The International Database on Longevity (IDL)

Jean-Marie Robine, Institut National de la Santé et de la Recherche Médicale (INSERM)
Cournil Amandine, Centre Régional de Lutte Contre le Cancer

In spite of the efforts made at the beginning of the 1990s by Kannisto and Thatcher to compile the data of mortality for the oldest-old from more than thirty countries, we still know little about the trajectories of mortality beyond age 105 years. Although the number of deaths occurring beyond this age remains negligible, this information is fundamental because it makes it possible to prove the existence or not of a limit to the human longevity. Whereas an uninterrupted increase in death rates with age would suggest the existence of a limit to the longevity, on the contrary a levelling off for the same rates would suggest a limit for the death rates. In order to be able to decide between these two assumptions, an international database on human longevity was recently set up. This database already gathered the biographical data of 522 individuals having lived more than 110 years.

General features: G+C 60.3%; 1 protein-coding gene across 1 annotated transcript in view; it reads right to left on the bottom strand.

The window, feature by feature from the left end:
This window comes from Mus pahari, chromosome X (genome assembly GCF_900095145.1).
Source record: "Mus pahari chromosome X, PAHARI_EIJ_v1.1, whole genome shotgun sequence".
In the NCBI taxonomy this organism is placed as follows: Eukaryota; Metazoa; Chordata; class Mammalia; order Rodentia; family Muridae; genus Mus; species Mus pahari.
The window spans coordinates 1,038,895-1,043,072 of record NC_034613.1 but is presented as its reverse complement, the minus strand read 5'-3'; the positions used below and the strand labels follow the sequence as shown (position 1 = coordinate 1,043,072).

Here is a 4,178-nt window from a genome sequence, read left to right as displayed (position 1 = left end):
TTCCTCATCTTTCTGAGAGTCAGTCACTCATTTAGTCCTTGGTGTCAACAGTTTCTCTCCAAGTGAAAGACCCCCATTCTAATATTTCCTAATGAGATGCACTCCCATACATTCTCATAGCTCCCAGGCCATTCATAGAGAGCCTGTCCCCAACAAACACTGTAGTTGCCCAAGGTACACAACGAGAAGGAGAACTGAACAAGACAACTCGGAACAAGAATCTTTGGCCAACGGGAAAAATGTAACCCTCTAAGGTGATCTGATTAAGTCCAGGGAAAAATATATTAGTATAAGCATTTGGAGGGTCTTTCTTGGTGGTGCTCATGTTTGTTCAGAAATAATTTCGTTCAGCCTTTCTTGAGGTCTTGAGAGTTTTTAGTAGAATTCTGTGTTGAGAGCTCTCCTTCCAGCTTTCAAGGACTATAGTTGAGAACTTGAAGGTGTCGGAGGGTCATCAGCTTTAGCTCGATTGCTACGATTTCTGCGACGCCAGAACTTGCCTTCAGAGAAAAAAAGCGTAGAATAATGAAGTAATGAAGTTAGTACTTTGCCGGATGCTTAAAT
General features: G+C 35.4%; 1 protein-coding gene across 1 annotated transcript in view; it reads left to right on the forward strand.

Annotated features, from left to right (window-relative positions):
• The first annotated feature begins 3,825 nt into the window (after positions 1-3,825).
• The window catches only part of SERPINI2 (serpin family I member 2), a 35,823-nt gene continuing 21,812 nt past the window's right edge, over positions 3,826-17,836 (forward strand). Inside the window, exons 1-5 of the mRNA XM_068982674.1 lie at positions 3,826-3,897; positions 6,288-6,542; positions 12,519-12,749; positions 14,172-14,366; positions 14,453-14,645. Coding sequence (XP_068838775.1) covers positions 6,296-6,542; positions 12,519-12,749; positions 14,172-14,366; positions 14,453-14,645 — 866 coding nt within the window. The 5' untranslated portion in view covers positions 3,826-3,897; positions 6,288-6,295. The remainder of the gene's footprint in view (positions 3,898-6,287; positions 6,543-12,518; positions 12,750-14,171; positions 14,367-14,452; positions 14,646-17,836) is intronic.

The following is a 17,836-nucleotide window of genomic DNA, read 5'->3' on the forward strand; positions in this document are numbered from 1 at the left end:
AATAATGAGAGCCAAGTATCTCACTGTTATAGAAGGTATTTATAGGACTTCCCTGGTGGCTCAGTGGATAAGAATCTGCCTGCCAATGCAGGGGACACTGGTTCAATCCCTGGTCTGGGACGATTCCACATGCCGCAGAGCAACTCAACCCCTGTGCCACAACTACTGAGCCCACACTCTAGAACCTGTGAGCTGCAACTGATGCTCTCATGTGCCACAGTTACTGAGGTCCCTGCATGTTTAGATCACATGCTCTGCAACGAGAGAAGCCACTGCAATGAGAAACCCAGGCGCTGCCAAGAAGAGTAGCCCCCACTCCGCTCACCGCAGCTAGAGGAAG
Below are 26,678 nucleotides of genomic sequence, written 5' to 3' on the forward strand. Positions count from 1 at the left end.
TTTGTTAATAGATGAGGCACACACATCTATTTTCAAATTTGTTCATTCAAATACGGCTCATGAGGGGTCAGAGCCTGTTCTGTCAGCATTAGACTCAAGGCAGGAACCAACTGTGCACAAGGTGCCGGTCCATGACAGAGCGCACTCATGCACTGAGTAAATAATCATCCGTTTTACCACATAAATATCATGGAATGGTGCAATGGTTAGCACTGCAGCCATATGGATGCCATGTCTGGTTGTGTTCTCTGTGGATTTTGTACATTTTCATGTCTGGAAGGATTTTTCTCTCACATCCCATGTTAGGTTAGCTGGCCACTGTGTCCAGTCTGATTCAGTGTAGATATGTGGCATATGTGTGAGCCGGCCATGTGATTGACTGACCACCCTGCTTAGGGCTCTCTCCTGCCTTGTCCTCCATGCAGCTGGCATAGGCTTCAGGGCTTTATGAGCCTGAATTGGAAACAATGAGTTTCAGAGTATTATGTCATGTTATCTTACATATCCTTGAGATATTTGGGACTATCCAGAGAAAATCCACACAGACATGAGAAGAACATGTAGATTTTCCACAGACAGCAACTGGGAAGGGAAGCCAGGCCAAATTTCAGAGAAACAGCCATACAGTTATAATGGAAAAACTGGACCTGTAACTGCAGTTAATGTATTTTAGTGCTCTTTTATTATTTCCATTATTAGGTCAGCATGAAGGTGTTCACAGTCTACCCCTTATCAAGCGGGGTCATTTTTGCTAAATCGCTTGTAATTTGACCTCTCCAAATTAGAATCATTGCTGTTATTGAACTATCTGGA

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Presented in Poster Session 6: Applied Demography, Methods, Migration, Labor and Education, Gender, and Race and Ethnicity